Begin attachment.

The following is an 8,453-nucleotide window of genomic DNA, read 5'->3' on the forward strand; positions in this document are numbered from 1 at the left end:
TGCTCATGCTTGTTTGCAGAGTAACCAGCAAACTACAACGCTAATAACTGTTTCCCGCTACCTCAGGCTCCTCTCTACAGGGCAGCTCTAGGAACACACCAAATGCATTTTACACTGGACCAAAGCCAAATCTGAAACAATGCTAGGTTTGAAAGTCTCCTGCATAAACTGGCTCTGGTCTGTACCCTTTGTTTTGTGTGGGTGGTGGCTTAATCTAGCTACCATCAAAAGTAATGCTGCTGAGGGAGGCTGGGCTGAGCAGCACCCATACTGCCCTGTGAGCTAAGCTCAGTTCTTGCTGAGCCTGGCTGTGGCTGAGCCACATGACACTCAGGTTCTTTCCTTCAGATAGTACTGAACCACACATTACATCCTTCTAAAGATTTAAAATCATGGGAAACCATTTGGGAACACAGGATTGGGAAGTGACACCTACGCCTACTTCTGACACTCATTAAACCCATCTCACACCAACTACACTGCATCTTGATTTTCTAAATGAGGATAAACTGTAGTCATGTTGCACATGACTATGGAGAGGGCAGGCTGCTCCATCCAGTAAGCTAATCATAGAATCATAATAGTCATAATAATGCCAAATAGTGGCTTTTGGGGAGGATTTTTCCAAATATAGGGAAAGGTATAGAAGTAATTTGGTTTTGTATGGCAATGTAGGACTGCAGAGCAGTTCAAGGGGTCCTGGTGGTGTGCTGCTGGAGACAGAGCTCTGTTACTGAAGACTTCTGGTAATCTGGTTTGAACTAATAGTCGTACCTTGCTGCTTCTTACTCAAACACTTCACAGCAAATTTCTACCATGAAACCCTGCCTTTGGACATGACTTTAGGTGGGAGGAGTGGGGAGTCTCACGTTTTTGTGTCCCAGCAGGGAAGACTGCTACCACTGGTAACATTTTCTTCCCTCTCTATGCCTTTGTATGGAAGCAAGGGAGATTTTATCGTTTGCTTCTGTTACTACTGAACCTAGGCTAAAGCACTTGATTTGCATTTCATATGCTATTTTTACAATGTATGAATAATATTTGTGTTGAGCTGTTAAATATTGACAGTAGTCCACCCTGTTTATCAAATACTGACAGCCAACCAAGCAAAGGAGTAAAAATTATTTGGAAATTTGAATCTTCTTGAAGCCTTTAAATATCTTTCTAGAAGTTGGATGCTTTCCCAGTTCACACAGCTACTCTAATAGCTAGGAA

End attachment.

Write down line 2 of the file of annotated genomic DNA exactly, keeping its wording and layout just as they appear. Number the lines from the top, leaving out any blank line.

TGCTCATGCTTGTTTGCAGAGTAACCAGCAAACTACAACGCTAATAACTGTTTCCCGCTACCTCAGGCTCCTCTCTACAGGGCAGCTCTAGGAACACACCAAATGCATTTTACACTGGACCAAAGCCAAATCTGAAACAATGCTAGGTTTGAAAGTCTCCTGCATAAACTGGCTCTGGTCTGTACCCTTTGTTTTGTGTGGGTGGTGGCTTAATCTAGCTACCATCAAAAGTAATGCTGCTGAGGGAGGCTGGGCTGAGCAGCACCCATACTGCCCTGTGAGCTAAGCTCAGTTCTTGCTGAGCCTGGCTGTGGCTGAGCCACATGACACTCAGGTTCTTTCCTTCAGATAGTACTGAACCACACATTACATCCTTCTAAAGATTTAAAATCATGGGAAACCATTTGGGAACACAGGATTGGGAAGTGACACCTACGCCTACTTCTGACACTCATTAAACCCATCTCACACCAACTACACTGCATCTTGATTTTCTAAATGAGGATAAACTGTAGTCATGTTGCACATGACTATGGAGAGGGCAGGCTGCTCCATCCAGTAAGCTAATCATAGAATCATAATAGTCATAATAATGCCAAATAGTGGCTTTTGGGGAGGATTTTTCCAAATATAGGGAAAGGTATAGAAGTAATTTGGTTTTGTATGGCAATGTAGGACTGCAGAGCAGTTCAAGGGGTCCTGGTGGTGTGCTGCTGGAGACAGAGCTCTGTTACTGAAGACTTCTGGTAATCTGGTTTGAACTAATAGTCGTACCTTGCTGCTTCTTACTCAAACACTTCACAGCAAATTTCTACCATGAAACCCTGCCTTTGGACATGACTTTAGGTGGGAGGAGTGGGGAGTCTCACGTTTTTGTGTCCCAGCAGGGAAGACTGCTACCACTGGTAACATTTTCTTCCCTCTCTATGCCTTTGTATGGAAGCAAGGGAGATTTTATCGTTTGCTTCTGTTACTACTGAACCTAGGCTAAAGCACTTGATTTGCATTTCATATGCTATTTTTACAATGTATGAATAATATTTGTGTTGAGCTGTTAAATATTGACAGTAGTCCACCCTGTTTATCAAATACTGACAGCCAACCAAGCAAAGGAGTAAAAATTATTTGGAAATTTGAATCTTCTTGAAGCCTTTAAATATCTTTCTAGAAGTTGGATGCTTTCCCAGTTCACACAGCTACTCTAATAGCTAGGAA